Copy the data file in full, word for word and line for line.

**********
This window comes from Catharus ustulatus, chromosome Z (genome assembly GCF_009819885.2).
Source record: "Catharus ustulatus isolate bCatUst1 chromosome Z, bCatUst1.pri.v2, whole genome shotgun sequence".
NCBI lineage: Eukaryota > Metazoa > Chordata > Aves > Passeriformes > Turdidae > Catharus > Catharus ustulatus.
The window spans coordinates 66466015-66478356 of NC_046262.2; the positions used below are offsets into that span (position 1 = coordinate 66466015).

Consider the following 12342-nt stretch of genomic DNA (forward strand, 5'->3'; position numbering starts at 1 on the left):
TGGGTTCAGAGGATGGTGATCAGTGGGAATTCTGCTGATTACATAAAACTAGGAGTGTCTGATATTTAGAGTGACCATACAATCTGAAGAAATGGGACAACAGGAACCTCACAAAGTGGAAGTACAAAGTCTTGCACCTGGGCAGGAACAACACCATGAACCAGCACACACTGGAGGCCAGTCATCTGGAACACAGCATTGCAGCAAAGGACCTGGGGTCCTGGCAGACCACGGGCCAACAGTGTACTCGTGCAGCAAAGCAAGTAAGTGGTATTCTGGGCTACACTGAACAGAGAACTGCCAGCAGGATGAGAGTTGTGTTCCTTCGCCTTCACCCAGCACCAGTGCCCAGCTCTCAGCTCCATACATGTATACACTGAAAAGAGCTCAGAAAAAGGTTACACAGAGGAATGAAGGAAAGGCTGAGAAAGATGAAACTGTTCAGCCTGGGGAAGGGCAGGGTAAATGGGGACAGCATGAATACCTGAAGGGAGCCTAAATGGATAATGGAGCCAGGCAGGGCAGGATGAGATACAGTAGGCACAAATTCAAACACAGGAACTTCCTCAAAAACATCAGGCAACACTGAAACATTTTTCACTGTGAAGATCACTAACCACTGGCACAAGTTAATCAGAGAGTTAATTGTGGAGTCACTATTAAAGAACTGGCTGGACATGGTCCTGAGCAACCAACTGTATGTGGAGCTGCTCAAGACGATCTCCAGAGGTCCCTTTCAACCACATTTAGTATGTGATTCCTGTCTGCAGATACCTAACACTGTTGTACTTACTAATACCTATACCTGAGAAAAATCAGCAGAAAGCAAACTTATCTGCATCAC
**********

This window comes from Catharus ustulatus, chromosome Z (genome assembly GCF_009819885.2).
Source record: "Catharus ustulatus isolate bCatUst1 chromosome Z, bCatUst1.pri.v2, whole genome shotgun sequence".
NCBI lineage: Eukaryota > Metazoa > Chordata > Aves > Passeriformes > Turdidae > Catharus > Catharus ustulatus.
The window spans coordinates 66466015-66478356 of NC_046262.2; the positions used below are offsets into that span (position 1 = coordinate 66466015).

Consider the following 12342-nt stretch of genomic DNA (forward strand, 5'->3'; position numbering starts at 1 on the left):
TGGGTTCAGAGGATGGTGATCAGTGGGAATTCTGCTGATTACATAAAACTAGGAGTGTCTGATATTTAGAGTGACCATACAATCTGAAGAAATGGGACAACAGGAACCTCACAAAGTGGAAGTACAAAGTCTTGCACCTGGGCAGGAACAACACCATGAACCAGCACACACTGGAGGCCAGTCATCTGGAACACAGCATTGCAGCAAAGGACCTGGGGTCCTGGCAGACCACGGGCCAACAGTGTACTCGTGCAGCAAAGCAAGTAAGTGGTATTCTGGGCTACACTGAACAGAGAACTGCCAGCAGGATGAGAGTTGTGTTCCTTCGCCTTCACCCAGCACCAGTGCCCAGCTCTCAGCTCCATACATGTATACACTGAAAAGAGCTCAGAAAAAGGTTACACAGAGGAATGAAGGAAAGGCTGAGAAAGATGAAACTGTTCAGCCTGGGGAAGGGCAGGGTAAATGGGGACAGCATGAATACCTGAAGGGAGCCTAAATGGATAATGGAGCCAGGCAGGGCAGGATGAGATACAGTAGGCACAAATTCAAACACAGGAACTTCCTCAAAAACATCAGGCAACACTGAAACATTTTTCACTGTGAAGATCACTAACCACTGGCACAAGTTAATCAGAGAGTTAATTGTGGAGTCACTATTAAAGAACTGGCTGGACATGGTCCTGAGCAACCAACTGTATGTGGAGCTGCTCAAGACGATCTCCAGAGGTCCCTTTCAACCACATTTAGTATGTGATTCCTGTCTGCAGATACCTAACACTGTTGTACTTACTAATACCTATACCTGAGAAAAATCAGCAGAAAGCAAACTTATCTGCATCAC